I have ordered SureFire G2 Nitrolons for my parents and my sister and a SureFire M3 for home emergencies. I do not know what would have happened if I did not have my flashlight on me. It is possible everything would have worked out fine and I would have been rescued. However, rather than leave my fate to would-be rescuers, I was able to take my safety and my life into my own hands. Thank you for your dedication to making world class flashlights. It would be an understatement for me to say "I owe you guys one," but I do.

Shalin O.

Take-off bad, landing worse

One Saturday morning it was still dark at around 0515 hrs. While on the highway on my way home from work, I noticed an old Nissan Sentra swerving in and out of traffic. I quickly grabbed my cell phone and dialed 911 to report a possible drunk driver on the road. While I was on the phone giving details of the potential hazard, the driver lost control of the vehicle. His car hit the center divider at about 80 mph, went airborne, flipped, landed on its roof and skidded for over 100 yards.

I quickly pulled over to assist. I grabbed my SureFire 6P Original from the glove compartment to signal oncoming traffic. As I approached the vehicle I found the driver in a panic, trying to crawl out of the wreck. I shined my 6P inside the vehicle to check for more victims; fortunately, only the driver was in the vehicle.

Within ten minutes emergency vehicles from C.H.P., the local Fire Department and Paramedics arrived on scene to assist the driver. As the C.H.P. officer took my statement he noticed the 6P in my hand and E2e Executive Elite in my front pocket and asked, "are those SureFires?" He then said he carried the same models. He thanked me, said "good job" and shook my hand. The Paramedic thanked me as well and said, "bright light you have there." The driver was fine with just minor scratches and bruises. He said, "thank you for saving my life."

Harkishan H.
Buena Park, CA

Narrow miss from a ball with a bite

A few years ago, I visited my parents in Cyprus, a beautiful east Mediterranean island. My parents live in a small, picture-perfect village. Although nobody would expect "anything to happen" in a place like that, I packed my brand-new SureFire Z2 CombatLight. It was the first time in a long time that I decided to carry a flashlight. I stopped carrying flashlights a while back because of reliability problems.

After a fun day at the beach and a good barbeque, we dimmed the lights, sat in the courtyard, and enjoyed a glass of wine in peace and quiet. We were having a nice conversation when I noticed my parent's cat and her three kittens playing in a planter. I got up to get the cats out of the planter when I noticed they were playing with something that looked like a ball. I went to pick up the ball, but instinctively drew my hand back. I remembered my SureFire on my belt, so I illuminated the ball. I was lucky!!! The "ball" was actually a four foot, highly poisonous snake coiled to protect itself from the cats. I was literally inches from being hospitalized or worse.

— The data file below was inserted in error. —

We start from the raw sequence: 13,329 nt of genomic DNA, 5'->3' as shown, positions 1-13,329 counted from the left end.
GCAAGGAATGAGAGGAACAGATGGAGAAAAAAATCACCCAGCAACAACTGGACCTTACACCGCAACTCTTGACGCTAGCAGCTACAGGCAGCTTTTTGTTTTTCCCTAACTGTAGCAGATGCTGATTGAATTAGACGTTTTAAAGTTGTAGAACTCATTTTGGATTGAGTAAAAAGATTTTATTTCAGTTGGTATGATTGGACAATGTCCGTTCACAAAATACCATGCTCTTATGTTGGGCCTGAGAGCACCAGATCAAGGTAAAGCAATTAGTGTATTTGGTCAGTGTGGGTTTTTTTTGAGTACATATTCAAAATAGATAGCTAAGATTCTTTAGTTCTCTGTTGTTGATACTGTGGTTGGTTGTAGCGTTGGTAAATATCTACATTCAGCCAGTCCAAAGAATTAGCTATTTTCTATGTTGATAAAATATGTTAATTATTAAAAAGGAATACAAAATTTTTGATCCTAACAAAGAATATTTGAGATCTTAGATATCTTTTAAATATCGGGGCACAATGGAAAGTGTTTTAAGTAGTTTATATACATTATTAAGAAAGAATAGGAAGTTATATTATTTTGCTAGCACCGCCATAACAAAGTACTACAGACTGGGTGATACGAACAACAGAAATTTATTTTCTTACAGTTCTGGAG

Since then, I always keep a SureFire with me. Currently, I carry a SureFire A2 Aviator. I gave a SureFire E2e Executive Elite to every family member, and keep a SureFire G2 Nitrolon in every car. Since I live in Southern California, I have a SureFire M3 Combat Light with plenty of batteries in our earthquake emergency kit. When people ask me why I always carry my SureFire, my reply is that "Every day will bring a night, but my SureFire helps me see the daylight again."

Pano K.

New rule of thumb for roadside emergencies

I was on my way to drop off a package at my favorite overnight shipper and get gas. I knew the fuel light was on, but didn't realize my wife had gone across town while running errands. I took off from a light and chug, chug….no gas. Now I'm stuck on a long stretch of road with a 50 mph speed limit and other vehicles almost hitting me.

You'd think that a big dark green truck with the flashers on and road flares would show up well in the daylight at 4 p.m. in Florida, but I had at least 3 cars almost hit me, the last one running over the second flare. I thought to myself, "If I only had a strobe, I'd keep them from hitting my new truck."

Then a really good idea crossed my mind. I went around the back of the truck with my SureFire U2 Ultra, set it to the brightest setting, and started strobing it at the oncoming traffic. Holy mackerel, it really worked! Now, instead of getting within feet of my truck when stopping or changing lanes, they were changing lanes a couple hundred yards back. I had sore thumbs, but better that than someone possibly getting hurt by hitting my truck.

My U2 is now somewhere on my person every day, and I don't leave the house without it.

Martin C.
Orlando, FL

Competition left holding the bag at accident scene

One night, while coming home from my grandfather's house, the hour-long trip turned into a nightmare. On a dark, two-lane country highway, two cars had collided head-on. I was the third person on the scene. After quickly reaching for my SureFire 6P Original, I rushed toward the smoking wreck to assist.

Shining my light on the cars, I saw two children and two adults in one car and one man in the other vehicle. As the fire department and 4 EMS units arrived, the scene looked grim; even the floodlights atop the fire truck did not provide sufficient light. My 6P guided the Jaws of Life as it ripped off the door to save a man trapped inside one car. It also provided light for IV insertions on other victims. At one point, as I assisted a paramedic with my light as he worked on one of the injured, I noticed a person beside me, but paid no attention because I presumed he was just watching. It wasn't until I looked at him that I noticed the 3 D-cell Maglite® in his hand. And it wasn't until I saw the flashlight itself that I noticed some dim rings on the asphalt. My 6P's beam was so strong that the other flashlight's presence was totally useless. The paramedic asked the man to stand there and hold an IV bag, then pulled me to follow him to the next victim.